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-Abolishes the Obamacare Individual Mandate Tax which hits 8 million Americans each year.
-Abolishes the Obamacare Employer Mandate Tax. Together with repeal of the Individual Mandate Tax repeal this is a $270 billion tax cut.
-Abolishes Obamacare’s Medicine Cabinet Tax which hits 20 million Americans with Health Savings Accounts and 30 million Americans with Flexible Spending Accounts. This is a $6 billion tax cut.
-Abolishes Obamacare’s Flexible Spending Account tax on 30 million Americans. This is a $20 billion tax cut.
-Abolishes Obamacare’s Chronic Care Tax on 10 million Americans with high out of pocket medical expenses. This is a $126 billion tax cut.
-Abolishes Obamacare’s HSA withdrawal tax. This is a $100 million tax cut.
-Abolishes Obamacare’s 10% excise tax on small businesses with indoor tanning services. This is a $600 million tax cut.
-Abolishes the Obamacare health insurance tax. This is a $145 billion tax cut.
-Abolishes the Obamacare 3.8% surtax on investment income. This is a $172 billion tax cut.
-Abolishes the Obamacare medical device tax. This is a $20 billion tax cut.
-Abolishes the Obamacare tax on prescription medicine. This is a $28 billion tax cut.
-Abolishes the Obamacare tax on retiree prescription drug coverage. This is a $2 billion tax cut.
Who wins? Who loses?
originally posted by: DontTreadOnMe
a reply to: rickymouse
The first year I was on O-care, BCBS had a breakdown....how much was my actual premium.....how much was tax added on.
The premium was about $140. and the tax was $50.....that is Fifty dollars more.
That was the tax charged by ACA to the insurers...that they were allowed to pass on the consumer.
$5 Billion: Medicine Cabinet Tax (Took effect Jan. 2011): Americans no longer able to use health savings account (HSA), flexible spending account (FSA), or health reimbursement (HRA) pre-tax dollars to purchase non-prescription, over-the-counter medicines (except insulin). Bill: PPACA; Page: 1,957-1,959
$15.2 Billion: High Medical Bills Tax (Takes effect Jan 1. 2013): Currently, those facing high medical expenses are allowed a deduction for medical expenses to the extent that those expenses exceed 7.5 percent of adjusted gross income (AGI). The new provision imposes a threshold of 10 percent of AGI. Waived for 65+ taxpayers in 2013-2016 only. Bill: PPACA; Page: 1,994-1,995
$65 Billion: Individual Mandate Excise Tax and Employer Mandate Tax (Both taxes take effect Jan. 2014):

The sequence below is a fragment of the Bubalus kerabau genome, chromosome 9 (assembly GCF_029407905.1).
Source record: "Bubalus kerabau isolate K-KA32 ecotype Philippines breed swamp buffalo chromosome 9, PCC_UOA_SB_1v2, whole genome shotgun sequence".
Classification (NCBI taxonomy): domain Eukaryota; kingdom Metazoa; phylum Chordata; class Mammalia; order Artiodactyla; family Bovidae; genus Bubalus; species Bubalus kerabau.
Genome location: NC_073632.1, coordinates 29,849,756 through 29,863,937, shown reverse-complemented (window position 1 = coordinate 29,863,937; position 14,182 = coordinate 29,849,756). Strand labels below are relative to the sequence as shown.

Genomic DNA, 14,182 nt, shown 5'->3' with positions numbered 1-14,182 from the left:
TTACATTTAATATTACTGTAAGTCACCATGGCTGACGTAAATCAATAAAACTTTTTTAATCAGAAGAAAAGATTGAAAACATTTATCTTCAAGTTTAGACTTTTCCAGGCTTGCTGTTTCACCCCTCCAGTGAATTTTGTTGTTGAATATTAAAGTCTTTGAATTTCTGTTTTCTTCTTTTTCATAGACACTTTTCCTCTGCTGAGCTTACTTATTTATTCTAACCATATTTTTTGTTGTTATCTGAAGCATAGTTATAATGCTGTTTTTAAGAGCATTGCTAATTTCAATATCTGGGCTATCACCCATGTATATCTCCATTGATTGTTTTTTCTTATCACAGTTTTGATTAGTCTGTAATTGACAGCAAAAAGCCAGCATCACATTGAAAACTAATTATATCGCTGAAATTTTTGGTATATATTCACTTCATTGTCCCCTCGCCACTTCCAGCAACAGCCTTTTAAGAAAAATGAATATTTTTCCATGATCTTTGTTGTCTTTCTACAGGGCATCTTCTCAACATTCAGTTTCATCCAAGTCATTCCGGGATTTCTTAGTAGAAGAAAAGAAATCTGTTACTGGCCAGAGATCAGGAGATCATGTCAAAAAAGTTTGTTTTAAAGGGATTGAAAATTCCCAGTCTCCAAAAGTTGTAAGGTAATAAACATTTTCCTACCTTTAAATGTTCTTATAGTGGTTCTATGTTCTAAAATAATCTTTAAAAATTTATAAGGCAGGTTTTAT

Individual: Anyone not buying “qualifying” health insurance as defined by Obama-appointed HHS bureaucrats must pay an income surtax according to the higher of the following
2014 higher of: 1% AGI or $95 per adult up to 3x
2015 higher of: 2% AGI or $95 per adult up to 3x
2016+ higher of: 2.5% AGI or $695 per adult up to 3x
Exemptions for religious objectors, undocumented immigrants, prisoners, those earning less than the poverty line, members of Indian tribes, and hardship cases (determined by HHS). Bill: PPACA; Page: 317-337
Employer: If an employer does not offer health coverage, and at least one employee qualifies for a health tax credit, the employer must pay an additional non-deductible tax of $2000 for all full-time employees. Applies to all employers with 50 or more employees. If any employee actually receives coverage through the exchange, the penalty on the employer for that employee rises to $3000. If the employer requires a waiting period to enroll in coverage of 30-60 days, there is a $400 tax per employee ($600 if the period is 60 days or longer). Bill: PPACA; Page: 345-346
$123 Billion: Surtax on Investment Income (Takes effect Jan. 2013): A new, 3.8 percent surtax on investment income earned in households making at least $250,000 ($200,000 single). This would result in the following top tax rates on investment income:
Capital Gains: 15% (2012) to 23.8% (2013+)
Dividends: 15% (2012) to 43.4% (2013+)
Other*: 35% (2012) to 43.4% (2013+)
*Other unearned income includes (for surtax purposes) gross income from interest, annuities, royalties, net rents, and passive income in partnerships and Subchapter-S corporations. It does not include municipal bond interest or life insurance proceeds, since those do not add to gross income. It does not include active trade or business income, fair market value sales of ownership in pass-through entities, or distributions from retirement plans. The 3.8% surtax does not apply to non-resident aliens. (Bill: Reconciliation Act; Page: 87-93)